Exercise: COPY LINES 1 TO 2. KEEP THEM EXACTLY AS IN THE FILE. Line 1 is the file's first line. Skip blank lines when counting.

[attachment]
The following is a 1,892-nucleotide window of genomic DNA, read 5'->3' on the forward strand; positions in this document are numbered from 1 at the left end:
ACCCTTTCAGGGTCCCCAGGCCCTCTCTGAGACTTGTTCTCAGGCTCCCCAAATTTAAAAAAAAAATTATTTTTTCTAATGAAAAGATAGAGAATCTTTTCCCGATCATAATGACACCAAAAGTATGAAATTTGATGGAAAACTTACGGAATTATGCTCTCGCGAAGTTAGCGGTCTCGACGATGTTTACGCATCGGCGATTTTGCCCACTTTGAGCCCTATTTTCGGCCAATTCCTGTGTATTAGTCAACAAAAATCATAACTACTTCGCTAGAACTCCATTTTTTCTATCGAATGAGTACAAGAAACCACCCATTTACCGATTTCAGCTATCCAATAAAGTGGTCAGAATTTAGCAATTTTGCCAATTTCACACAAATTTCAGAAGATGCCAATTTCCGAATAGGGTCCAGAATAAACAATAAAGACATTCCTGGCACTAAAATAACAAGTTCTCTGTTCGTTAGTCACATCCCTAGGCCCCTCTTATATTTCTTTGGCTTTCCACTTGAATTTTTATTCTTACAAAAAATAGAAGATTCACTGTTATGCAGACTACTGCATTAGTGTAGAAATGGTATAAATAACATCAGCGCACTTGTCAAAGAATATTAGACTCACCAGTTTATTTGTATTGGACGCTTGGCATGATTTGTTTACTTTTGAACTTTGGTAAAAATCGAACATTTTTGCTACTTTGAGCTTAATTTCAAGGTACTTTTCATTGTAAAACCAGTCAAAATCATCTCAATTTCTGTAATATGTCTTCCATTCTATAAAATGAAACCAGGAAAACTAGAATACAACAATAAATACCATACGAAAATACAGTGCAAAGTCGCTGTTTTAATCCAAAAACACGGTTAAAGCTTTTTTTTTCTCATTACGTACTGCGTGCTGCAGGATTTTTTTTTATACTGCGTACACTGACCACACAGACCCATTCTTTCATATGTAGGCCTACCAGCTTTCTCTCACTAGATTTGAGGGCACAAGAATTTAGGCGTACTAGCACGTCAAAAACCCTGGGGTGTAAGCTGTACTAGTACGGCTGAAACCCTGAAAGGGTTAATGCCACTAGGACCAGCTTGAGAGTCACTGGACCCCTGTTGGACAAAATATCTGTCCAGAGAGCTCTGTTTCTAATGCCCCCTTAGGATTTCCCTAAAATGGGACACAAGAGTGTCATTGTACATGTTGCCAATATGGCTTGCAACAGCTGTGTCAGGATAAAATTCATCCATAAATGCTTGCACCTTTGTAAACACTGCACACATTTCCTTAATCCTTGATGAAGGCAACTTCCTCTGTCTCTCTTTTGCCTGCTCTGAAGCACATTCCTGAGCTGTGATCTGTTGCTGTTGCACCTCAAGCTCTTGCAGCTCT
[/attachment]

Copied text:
The following is a 1,892-nucleotide window of genomic DNA, read 5'->3' on the forward strand; positions in this document are numbered from 1 at the left end:
ACCCTTTCAGGGTCCCCAGGCCCTCTCTGAGACTTGTTCTCAGGCTCCCCAAATTTAAAAAAAAAATTATTTTTTCTAATGAAAAGATAGAGAATCTTTTCCCGATCATAATGACACCAAAAGTATGAAATTTGATGGAAAACTTACGGAATTATGCTCTCGCGAAGTTAGCGGTCTCGACGATGTTTACGCATCGGCGATTTTGCCCACTTTGAGCCCTATTTTCGGCCAATTCCTGTGTATTAGTCAACAAAAATCATAACTACTTCGCTAGAACTCCATTTTTTCTATCGAATGAGTACAAGAAACCACCCATTTACCGATTTCAGCTATCCAATAAAGTGGTCAGAATTTAGCAATTTTGCCAATTTCACACAAATTTCAGAAGATGCCAATTTCCGAATAGGGTCCAGAATAAACAATAAAGACATTCCTGGCACTAAAATAACAAGTTCTCTGTTCGTTAGTCACATCCCTAGGCCCCTCTTATATTTCTTTGGCTTTCCACTTGAATTTTTATTCTTACAAAAAATAGAAGATTCACTGTTATGCAGACTACTGCATTAGTGTAGAAATGGTATAAATAACATCAGCGCACTTGTCAAAGAATATTAGACTCACCAGTTTATTTGTATTGGACGCTTGGCATGATTTGTTTACTTTTGAACTTTGGTAAAAATCGAACATTTTTGCTACTTTGAGCTTAATTTCAAGGTACTTTTCATTGTAAAACCAGTCAAAATCATCTCAATTTCTGTAATATGTCTTCCATTCTATAAAATGAAACCAGGAAAACTAGAATACAACAATAAATACCATACGAAAATACAGTGCAAAGTCGCTGTTTTAATCCAAAAACACGGTTAAAGCTTTTTTTTTCTCATTACGTACTGCGTGCTGCAGGATTTTTTTTTATACTGCGTACACTGACCACACAGACCCATTCTTTCATATGTAGGCCTACCAGCTTTCTCTCACTAGATTTGAGGGCACAAGAATTTAGGCGTACTAGCACGTCAAAAACCCTGGGGTGTAAGCTGTACTAGTACGGCTGAAACCCTGAAAGGGTTAATGCCACTAGGACCAGCTTGAGAGTCACTGGACCCCTGTTGGACAAAATATCTGTCCAGAGAGCTCTGTTTCTAATGCCCCCTTAGGATTTCCCTAAAATGGGACACAAGAGTGTCATTGTACATGTTGCCAATATGGCTTGCAACAGCTGTGTCAGGATAAAATTCATCCATAAATGCTTGCACCTTTGTAAACACTGCACACATTTCCTTAATCCTTGATGAAGGCAACTTCCTCTGTCTCTCTTTTGCCTGCTCTGAAGCACATTCCTGAGCTGTGATCTGTTGCTGTTGCACCTCAAGCTCTTGCAGCTCT